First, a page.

I instructed him to play only with his hands, frog-style, and to keep his feet together. We did the same as in Ben’s case, but easier, because Justi stayed on the water and helped with the movement of the arms, I pushed her legs with force, swam frog style, diving.
God gave me strength, I didn’t feel tired, and maybe even the emotion of the situation strained me to the max. We swam together with Justin until we met our feet, then we went normally, to the shore.
I remember that we stayed for a few minutes, without speaking, just lying on the ground; the emotion did not allow us to think about anything…! Then a hysterical burst of laughter covered us. The worst is over, “carpe diem”, we’re back home safe and sound.
Until that day, it hadn’t occurred to me and you didn’t have a day that in special conditions of the sea, in Velipoja, the current of water under the surface takes direction, you left the shore. Of the group, only Livia got out easily, because Livia was swimming, close to the surface of the water, so she avoided the current under the surface, which would push her away from the shore.
Some time ago, the fishermen of Velipoja explained to me that the phenomenon that happened to us that day was frequent in Velipoja, especially in autumn, and that most of those who drowned in Velipoja were drowned by the current under the surface that took them away from the shore!
The prelude to the very collapse of the Enverist dictatorship
The economic crisis of the world communist system, at the end of the 80s, reached alarming levels. Not only in Albania, but also in the countries of the communist “Block”, the situation was on the verge of mass starvation, a situation that heralded the most violent form of popular protests. Aware of the situation, the leaders of the communist dictatorial regimes were forced to accept the need to change the system and to open up to Western democracies.
Popular anti-communist movements in Poland were not suppressed by repression, and the same happened in the case of the destruction of the wire mesh fence that separated Hungary’s border with Austria, from where thousands of Hungarians fled to the free world.
Although the Albanian economy was viable (I remember the unheard-of practice of paying 80% of the monthly salary to unemployed workers…but let them stay at home!), Albanian communism did not give concrete and visible signs of opportunities for change. Popular discontent and talks against the communist regime increased excessively, and in our interior, we had begun to understand that something could change…?!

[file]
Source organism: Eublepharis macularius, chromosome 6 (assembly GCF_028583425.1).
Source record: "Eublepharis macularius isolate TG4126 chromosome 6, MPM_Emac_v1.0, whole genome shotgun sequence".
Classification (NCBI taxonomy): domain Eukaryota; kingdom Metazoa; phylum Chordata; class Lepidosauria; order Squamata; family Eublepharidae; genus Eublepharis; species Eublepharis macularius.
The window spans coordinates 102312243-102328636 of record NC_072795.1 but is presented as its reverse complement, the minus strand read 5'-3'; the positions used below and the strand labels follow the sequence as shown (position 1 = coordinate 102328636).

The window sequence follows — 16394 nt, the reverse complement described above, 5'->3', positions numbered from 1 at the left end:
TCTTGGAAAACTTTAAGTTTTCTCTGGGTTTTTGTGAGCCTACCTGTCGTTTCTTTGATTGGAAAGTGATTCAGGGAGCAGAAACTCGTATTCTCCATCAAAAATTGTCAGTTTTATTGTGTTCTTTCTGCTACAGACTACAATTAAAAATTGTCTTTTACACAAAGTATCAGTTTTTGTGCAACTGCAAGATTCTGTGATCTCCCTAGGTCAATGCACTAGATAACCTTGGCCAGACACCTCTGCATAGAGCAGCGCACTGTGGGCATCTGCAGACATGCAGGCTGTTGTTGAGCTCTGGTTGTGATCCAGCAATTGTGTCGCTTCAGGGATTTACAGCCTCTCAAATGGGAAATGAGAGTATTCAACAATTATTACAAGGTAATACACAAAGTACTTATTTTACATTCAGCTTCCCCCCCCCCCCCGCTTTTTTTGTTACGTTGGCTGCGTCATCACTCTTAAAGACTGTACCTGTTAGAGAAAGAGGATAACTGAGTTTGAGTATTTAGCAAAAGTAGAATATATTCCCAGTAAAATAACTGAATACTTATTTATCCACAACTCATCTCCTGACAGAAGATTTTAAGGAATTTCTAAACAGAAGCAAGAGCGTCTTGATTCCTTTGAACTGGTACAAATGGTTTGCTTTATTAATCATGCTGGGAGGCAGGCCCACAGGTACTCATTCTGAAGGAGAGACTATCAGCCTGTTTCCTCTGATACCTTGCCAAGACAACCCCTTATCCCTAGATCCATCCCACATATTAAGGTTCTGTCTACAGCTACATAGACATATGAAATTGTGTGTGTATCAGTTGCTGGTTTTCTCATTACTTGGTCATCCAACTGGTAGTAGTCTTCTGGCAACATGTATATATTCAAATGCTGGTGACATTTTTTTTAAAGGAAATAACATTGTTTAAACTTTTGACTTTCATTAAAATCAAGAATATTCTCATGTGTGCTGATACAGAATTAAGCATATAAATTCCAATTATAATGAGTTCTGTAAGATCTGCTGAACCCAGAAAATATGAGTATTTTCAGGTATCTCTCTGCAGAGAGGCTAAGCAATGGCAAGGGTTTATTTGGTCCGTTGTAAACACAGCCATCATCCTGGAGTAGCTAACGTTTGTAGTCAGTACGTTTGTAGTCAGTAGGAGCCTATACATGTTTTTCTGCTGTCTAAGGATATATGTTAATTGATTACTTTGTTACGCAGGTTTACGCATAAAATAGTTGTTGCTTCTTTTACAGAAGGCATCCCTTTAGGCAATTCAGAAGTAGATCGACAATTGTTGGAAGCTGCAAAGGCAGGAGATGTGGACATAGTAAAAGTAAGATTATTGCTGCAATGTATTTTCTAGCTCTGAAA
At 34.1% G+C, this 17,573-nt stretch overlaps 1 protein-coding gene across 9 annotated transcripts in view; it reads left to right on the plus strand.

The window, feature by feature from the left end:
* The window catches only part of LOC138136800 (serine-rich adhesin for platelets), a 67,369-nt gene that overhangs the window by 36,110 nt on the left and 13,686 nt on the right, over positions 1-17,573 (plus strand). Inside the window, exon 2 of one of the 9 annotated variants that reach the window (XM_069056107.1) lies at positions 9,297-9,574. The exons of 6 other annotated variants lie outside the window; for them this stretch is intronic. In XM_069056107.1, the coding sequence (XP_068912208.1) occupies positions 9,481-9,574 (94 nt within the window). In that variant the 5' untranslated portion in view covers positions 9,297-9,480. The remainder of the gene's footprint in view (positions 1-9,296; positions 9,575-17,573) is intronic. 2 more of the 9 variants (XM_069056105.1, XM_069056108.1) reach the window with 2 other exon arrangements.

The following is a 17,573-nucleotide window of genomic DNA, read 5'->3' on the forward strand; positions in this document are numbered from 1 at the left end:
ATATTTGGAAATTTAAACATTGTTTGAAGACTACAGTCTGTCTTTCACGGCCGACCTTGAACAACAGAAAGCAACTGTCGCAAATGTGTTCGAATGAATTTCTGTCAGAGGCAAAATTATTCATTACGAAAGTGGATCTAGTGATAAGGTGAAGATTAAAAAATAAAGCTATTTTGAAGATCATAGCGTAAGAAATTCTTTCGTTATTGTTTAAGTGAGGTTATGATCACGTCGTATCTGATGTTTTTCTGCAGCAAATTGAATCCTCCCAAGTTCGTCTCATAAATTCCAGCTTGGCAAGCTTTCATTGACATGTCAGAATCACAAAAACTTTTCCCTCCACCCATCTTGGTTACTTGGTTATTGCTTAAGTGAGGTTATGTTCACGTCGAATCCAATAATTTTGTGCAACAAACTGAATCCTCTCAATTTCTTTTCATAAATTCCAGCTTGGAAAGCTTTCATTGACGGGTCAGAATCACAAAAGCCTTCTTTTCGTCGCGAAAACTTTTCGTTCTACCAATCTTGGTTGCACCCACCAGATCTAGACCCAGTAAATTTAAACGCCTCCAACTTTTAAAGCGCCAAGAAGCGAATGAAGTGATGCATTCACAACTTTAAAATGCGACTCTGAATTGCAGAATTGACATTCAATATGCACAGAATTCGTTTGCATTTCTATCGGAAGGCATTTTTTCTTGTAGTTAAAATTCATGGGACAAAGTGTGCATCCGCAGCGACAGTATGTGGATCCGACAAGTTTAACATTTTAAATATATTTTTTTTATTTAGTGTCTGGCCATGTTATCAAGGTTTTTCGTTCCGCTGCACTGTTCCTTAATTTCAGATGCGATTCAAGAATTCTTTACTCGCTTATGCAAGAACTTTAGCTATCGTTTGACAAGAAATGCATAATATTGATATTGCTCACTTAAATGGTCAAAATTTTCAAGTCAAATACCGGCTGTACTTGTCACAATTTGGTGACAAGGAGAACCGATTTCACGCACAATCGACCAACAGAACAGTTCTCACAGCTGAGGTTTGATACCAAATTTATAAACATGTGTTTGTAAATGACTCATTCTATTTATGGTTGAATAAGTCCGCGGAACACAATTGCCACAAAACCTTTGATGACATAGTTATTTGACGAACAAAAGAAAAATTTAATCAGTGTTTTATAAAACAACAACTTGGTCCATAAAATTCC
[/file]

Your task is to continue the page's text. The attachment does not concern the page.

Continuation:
At that time, we had bought a television and followed the news of the outside world through Yugoslav television, whose waves we could catch freely in Shkodër. The psychological state of my family, as in the families of relatives and friends, was very emotional; what we had hoped for all our lives were happening, the collapse of the communist system.
I remember that on that cold afternoon of November 9, 1989, the room was not so hot, and to follow the fall of the Berlin wall on television, which was broadcast live, we helped Father Emidio (Emidio Tedeschini, my father-in-law, an intellectual with a doctorate in Jurisprudence in Munich), since at that time, he was very tired of his health, so he sat on the armchair, near the television, with a blanket on his arms.
During the footage, Father Emidio broke down in tears, and so moved he said: “Blessed are you, who have seen the end of communism”. We were somewhat surprised, because here in Albania, there was no visible sign that the dictatorship was ending, however, we did not oppose it, but were pleased by its prophethood.
After a few days, a friend of mine, Gjergj Marena, hosted a dinner at his house, where I, Zefi (the wife’s brother) and six others, all his close friends, were present. That night, we celebrated together, the fall of the Berlin Wall. The two months that passed went by so quickly with comments and conversations about the new things that was happening, that we could no longer count the time and…! November 24, 1989 came!